Paris Then and Now

View from the Eiffel Tower - 1957

View from the Eiffel Tower – 1957

Paris…Autumn, 1957…visiting the Eiffel Tower, the Louvre, Versailles, cruising on the River Seine in a Bateau Mouche. We were at a wonderful cafe, sitting outside and enjoying the scenery, the people and the sights and sounds of Paris. These serene moments — and others from our trip to Paris — were abruptly altered.

Across the street from the cafe was the French Ministry of Works. And parading in front of it were soldiers with automatic weapons, dressed in combat attire. What a juxtaposition! On one side of the street, combat-ready soldiers; on the other, French cafe life. You see, it was during the Algerian Revolution. Libya was seeking independence from France.

We enjoyed our trip – despite the tension. We were fortunate – or so we thought – that we were not caught up in these events. That is until our departure from Paris. We arrived at DeGaulle Airport, boarded the plane, and prepared to take-off for home. As the plane rolled down the runway, we looked out the window for a last view of Paris. Instead we saw puffs of smoke and the sound of exploding bombs. Good thing we were able to get off the ground in time!

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Happy Birthday! … You’re Dead!

What happens when there is a computer glitch at intersection of government and humanity? Let me recount my experience. It’s not fiction. It’s true.

But first, some background.  When my ex-husband died (unexpectedly), I went to Social Security with his death certificate, to determine my benefit — if any. This is where my tale begins!

Coincidentally on my birthday it started.  Money was mysteriously removed from my bank account … without explanation.  Credit card transactions were denied, checks bounced.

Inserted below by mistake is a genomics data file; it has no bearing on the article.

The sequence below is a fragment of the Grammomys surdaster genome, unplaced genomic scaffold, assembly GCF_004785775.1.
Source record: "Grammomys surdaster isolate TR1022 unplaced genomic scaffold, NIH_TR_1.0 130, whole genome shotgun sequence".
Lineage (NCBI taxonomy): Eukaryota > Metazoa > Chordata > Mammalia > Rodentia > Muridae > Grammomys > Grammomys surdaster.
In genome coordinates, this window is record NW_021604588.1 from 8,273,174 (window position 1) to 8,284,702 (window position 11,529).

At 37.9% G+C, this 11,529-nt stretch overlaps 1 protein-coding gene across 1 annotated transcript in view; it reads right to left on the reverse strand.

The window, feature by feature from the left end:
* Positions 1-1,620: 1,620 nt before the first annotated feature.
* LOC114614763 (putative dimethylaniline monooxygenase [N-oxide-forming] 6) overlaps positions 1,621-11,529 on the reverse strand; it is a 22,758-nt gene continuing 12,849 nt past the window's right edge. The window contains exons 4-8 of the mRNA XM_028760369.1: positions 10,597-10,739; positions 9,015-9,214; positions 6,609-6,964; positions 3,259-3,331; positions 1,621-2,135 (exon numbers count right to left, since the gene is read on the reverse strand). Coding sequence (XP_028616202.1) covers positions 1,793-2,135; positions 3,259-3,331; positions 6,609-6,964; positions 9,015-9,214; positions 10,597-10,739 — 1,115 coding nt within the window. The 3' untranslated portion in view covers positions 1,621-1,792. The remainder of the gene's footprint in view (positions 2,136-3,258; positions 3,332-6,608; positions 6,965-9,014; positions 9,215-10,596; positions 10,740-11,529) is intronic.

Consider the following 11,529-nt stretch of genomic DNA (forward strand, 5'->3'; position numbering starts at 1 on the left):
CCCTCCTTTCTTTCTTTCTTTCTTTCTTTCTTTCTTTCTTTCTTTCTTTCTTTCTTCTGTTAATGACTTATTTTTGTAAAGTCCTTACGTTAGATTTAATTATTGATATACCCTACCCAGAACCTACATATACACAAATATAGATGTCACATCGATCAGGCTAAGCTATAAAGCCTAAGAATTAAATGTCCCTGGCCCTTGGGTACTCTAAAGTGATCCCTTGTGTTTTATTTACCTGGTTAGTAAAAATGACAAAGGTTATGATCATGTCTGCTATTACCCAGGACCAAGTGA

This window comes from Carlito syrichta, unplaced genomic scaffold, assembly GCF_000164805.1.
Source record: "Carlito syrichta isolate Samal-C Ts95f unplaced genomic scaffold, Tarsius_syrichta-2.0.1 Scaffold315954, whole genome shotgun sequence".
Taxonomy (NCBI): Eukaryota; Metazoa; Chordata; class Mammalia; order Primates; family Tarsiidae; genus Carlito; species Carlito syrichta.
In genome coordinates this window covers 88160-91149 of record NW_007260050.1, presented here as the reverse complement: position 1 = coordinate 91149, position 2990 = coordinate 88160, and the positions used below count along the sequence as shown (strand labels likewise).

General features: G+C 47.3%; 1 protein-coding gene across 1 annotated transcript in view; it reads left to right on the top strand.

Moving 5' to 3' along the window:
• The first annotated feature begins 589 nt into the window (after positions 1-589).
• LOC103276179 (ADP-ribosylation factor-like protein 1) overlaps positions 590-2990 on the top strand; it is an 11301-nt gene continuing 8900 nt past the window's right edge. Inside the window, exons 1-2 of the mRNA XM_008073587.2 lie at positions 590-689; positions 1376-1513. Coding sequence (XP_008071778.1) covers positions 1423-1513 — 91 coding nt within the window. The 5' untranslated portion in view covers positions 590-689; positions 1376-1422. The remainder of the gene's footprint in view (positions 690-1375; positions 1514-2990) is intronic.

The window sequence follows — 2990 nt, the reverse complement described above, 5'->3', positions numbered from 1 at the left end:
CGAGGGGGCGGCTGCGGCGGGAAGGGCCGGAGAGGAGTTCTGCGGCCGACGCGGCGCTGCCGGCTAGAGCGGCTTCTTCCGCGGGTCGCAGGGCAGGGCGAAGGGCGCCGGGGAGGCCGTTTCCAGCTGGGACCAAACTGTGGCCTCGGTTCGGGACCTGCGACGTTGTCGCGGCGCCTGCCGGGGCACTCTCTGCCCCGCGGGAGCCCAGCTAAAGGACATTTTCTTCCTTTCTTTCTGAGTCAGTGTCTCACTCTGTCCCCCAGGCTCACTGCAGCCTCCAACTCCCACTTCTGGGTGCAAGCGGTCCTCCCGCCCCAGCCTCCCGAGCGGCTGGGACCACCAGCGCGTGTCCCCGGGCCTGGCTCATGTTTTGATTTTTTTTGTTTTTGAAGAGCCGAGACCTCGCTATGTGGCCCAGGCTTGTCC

happy birthday (2)And I received letters addressed to the “Estate of …” Are you laughing? I was not. The anticipation of getting the mail turned into dread…I was NOT dead!  But everyone seemed to think so.

It turned out that Social Security had (instead of adjusting my benefit) sent out a broadcast notice that I had expired, and clawed back prior benefit paid to me. After all, I was deceased!  Getting my life back was significantly more difficult and time consuming.  While the kind folks at Social Security were working to remedy the problem in their system, it was my responsibility to provide proof that I was alive.  In most cases it required notarized letters, many phone calls and a letter that Social Security gave me.

Fast forward… It’s been months and I thought everything was back in order … until today when I discovered that part of my bank account was still blocked.  As I said to the customer service person, I am not dead!

One closing note.  I found the Social Security people empathetic, kind and helpful.